It was a busier morning on the economic calendar, with finalized inflation figures for France, Germany, and Italy in focus. Trade data from the Eurozone was the key stat of the day, however.
In April, the Eurozone’s trade surplus narrowed from €15.8bn to €10.9bn. Economists had forecast a narrowing to €14.4bn.
According to Eurostat,
- Exports to the rest of the world was up 43.2% to €135.3bn in April when compared with April 2020.
- Imports from the rest of the world increased 37.4%, year-on-year, to €133.0bn.
- In April 2020, the trade surplus had stood at €2.3bn.
- Intra-euro area trade rose to €178.9bn in April 2021, up by 61.9% compared with April 2020.
In May, German consumer prices increased by 0.5%, which was in line with forecasts. German consumer prices had risen by 0.7% in April.
From France, consumer prices increased by 0.3% in May, which was also in line with forecasts. In April, consumer prices had risen by 0.1%.
In Italy, consumer prices stalled in May after having risen by 0.4% in April. This was also in line with forecasts.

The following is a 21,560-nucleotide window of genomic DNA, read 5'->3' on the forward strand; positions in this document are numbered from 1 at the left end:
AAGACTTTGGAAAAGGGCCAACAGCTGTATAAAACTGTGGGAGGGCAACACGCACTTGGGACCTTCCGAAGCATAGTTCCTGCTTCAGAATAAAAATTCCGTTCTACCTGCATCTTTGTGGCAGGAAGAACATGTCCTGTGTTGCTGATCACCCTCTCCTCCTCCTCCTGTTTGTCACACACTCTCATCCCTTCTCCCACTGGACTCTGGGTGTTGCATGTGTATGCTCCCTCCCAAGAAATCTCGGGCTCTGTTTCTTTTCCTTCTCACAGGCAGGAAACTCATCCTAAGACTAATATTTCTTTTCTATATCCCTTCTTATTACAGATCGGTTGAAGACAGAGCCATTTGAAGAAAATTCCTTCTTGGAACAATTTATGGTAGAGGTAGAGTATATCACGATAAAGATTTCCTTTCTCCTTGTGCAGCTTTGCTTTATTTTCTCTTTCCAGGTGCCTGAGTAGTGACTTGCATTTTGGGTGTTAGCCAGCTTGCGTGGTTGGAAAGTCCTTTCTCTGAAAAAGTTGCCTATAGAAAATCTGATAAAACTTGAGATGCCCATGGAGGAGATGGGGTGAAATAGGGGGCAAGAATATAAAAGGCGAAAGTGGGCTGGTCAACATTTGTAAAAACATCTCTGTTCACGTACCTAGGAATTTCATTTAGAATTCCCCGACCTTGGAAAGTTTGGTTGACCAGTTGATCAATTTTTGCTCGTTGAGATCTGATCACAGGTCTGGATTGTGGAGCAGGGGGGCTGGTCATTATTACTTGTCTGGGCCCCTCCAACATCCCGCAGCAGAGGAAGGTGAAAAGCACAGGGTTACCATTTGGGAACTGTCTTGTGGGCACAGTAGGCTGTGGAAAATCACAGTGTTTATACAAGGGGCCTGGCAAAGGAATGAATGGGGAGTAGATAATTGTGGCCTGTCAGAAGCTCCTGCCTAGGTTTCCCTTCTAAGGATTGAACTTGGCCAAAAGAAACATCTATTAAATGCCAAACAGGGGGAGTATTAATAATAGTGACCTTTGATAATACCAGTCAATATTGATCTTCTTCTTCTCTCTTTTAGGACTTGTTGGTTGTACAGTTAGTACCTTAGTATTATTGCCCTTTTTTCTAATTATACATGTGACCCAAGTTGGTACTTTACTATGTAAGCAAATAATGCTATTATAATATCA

While the numbers were mixed for the month of May, all three member states reported in a pickup in the annual rate of inflation.
Germany’s annual rate of inflation accelerated from 2.0% to 2.5%, with France’s ticking up from 1.2% to 1.4%.
In spite of consumer prices stalling in May, Italy’s annual rate of inflation picked up from 1.1% to 1.3%.
Ahead of the trade data, the EUR had fallen to a pre-stat and current day low $1.21139 before rising to a pre-stat high $1.21281.
In response to the inflation and trade data, the EUR rose to a post-stat and current day high $1.21474 before falling back to a post-stat low $1.21208.
At the time of writing, the EUR was up by just 0.01% to $1.21225.
Retail sales, wholesale inflation, industrial production, and manufacturing numbers from the U.S. Expect the retail sales figures to be key…